“CopyrightBank’s partnership with XMP will deliver a 21st century copyright solution to the filmmaking industry. It is an innovation that is long overdue,” David Oh, CEO and founder of CopyrightBank said.

Recent research shows that 21 per cent of Australians aged 12-64 download film and TV content from pirate websites despite the proliferation of legal content services. In 2017 alone, there were an estimated 22.9 billion visits to streaming piracy sites and 9.4 billion downloads of pirated films and TV shows.

The trend of protecting copyright digitally is growing. In a recent move, Sony has also turned to the blockchain for copyright management. The Japanese powerhouse has developed their own blockchain based technology and although they’re currently using distributed ledger technology (DLT) only for written works to control and deal with intellectual property rights, there are plans to move into films, music and e-books.

“Today, advances in technologies for digital content creation allow anyone to broadcast and share content, but the rights management of that content is still carried out conventionally by industry organisations or the creators themselves, necessitating a more efficient way of managing and demonstrating ownership of copyright-related information for written works,” Sony explained in its press release.

DLT has the ability to be implemented throughout the entire filmmaking life cycle. “At the moment, X Motion Pictures is using the technology to manage the production side of filmmaking, however there are plans to expand this into the realm of distribution,” founder James Vegter says.

Using blockchain technology in film distribution could be a real game-changer. Imagine you have a film where several parties have a profit-share stake; investors, filmmakers, distributors and exhibitors, and when you make a sale, everyone instantly gets paid their share into an account. The idea is that the transactions happen automatically. It’s a fully automated, fully transparent system without the need for any third party interaction.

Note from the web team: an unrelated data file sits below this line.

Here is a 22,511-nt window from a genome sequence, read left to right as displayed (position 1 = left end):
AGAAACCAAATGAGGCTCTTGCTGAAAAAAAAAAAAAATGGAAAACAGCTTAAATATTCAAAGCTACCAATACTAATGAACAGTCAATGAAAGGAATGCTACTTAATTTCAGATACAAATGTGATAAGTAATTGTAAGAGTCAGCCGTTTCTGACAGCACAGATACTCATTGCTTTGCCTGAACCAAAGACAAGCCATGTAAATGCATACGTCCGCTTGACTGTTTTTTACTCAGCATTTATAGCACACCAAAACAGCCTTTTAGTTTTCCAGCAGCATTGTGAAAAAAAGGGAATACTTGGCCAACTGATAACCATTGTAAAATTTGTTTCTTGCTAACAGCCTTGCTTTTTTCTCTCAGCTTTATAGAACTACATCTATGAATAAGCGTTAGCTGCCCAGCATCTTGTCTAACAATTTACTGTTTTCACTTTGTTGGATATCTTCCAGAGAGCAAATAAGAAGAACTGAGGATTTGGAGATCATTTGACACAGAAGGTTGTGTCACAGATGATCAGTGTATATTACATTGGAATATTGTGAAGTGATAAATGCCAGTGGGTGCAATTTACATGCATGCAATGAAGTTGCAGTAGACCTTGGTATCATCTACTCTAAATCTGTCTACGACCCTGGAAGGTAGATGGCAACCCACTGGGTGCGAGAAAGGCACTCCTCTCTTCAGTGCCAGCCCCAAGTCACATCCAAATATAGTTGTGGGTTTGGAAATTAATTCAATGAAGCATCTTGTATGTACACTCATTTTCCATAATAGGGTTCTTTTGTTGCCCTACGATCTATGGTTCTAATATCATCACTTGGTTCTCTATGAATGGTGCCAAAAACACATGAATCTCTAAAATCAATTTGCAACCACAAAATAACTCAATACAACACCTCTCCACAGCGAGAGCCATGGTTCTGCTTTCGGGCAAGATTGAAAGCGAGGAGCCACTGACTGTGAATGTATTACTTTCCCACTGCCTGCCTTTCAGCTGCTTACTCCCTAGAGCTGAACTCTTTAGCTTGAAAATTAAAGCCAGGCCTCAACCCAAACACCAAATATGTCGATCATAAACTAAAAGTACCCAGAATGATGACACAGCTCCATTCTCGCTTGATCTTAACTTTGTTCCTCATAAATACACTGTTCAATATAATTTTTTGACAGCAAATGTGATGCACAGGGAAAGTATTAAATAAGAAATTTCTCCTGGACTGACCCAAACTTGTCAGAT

So how does the XMP platform work? After undergoing a quick verification process, the XMP user will have access to the XMP member’s portal. Here, they will find tools for accounting, finance administration, marketing and even ‘smart-contracts.’ XMP will use the Ethereum (NEM) blockchain technology to create smart contract templates and to facilitate payroll, film distributions, film investments, copyright arrangements and business plans. Users can purchase XMP via a cryptocurrency exchange, and start using all the utilities in the portal.

XMP users also have access to communication tools for private and open messaging. This allows communication for strategic partners including lawyers, accountants, film crew and marketing agencies to facilitate film business transactions.

“We’re running several productions through the system right now, the latest being a short film. But XMP is a one stop shop for anyone producing a digital video, feature film, documentary, music film clip, web series, or television show,” Vegter says.

When asked about the birth of the idea, Vegter says that it was frustration with the shortcomings of the film industry that led him to the opportunity. “There were so many legal costs, accounting costs, international banking costs that were involved that just didn’t need to be there,’ he answers. “This technology can solve many of those issues.”

CopyrightBank’s David Oh says that the ability to register the many assets created during a film production either individually or as part of a bundle, gives a huge amount of protection for the intellectual property owners.

So, is this the future of film production? It’s certainly clear that the digital age has penetrated many of the facets of the filmmaking world, but filmmaking is a multi-headed hydra. It’s one industry that encompasses a range of other industries all within the one beast, and there are still many manual processes in the lifecycle of a film. Now that the content creation has all gone digital, it might be that the protection of intellectual property goes digital as well. The partnership of X Motion Pictures and CoyrightBank certainly looks like a valiant effort to address a number of the outstanding issues.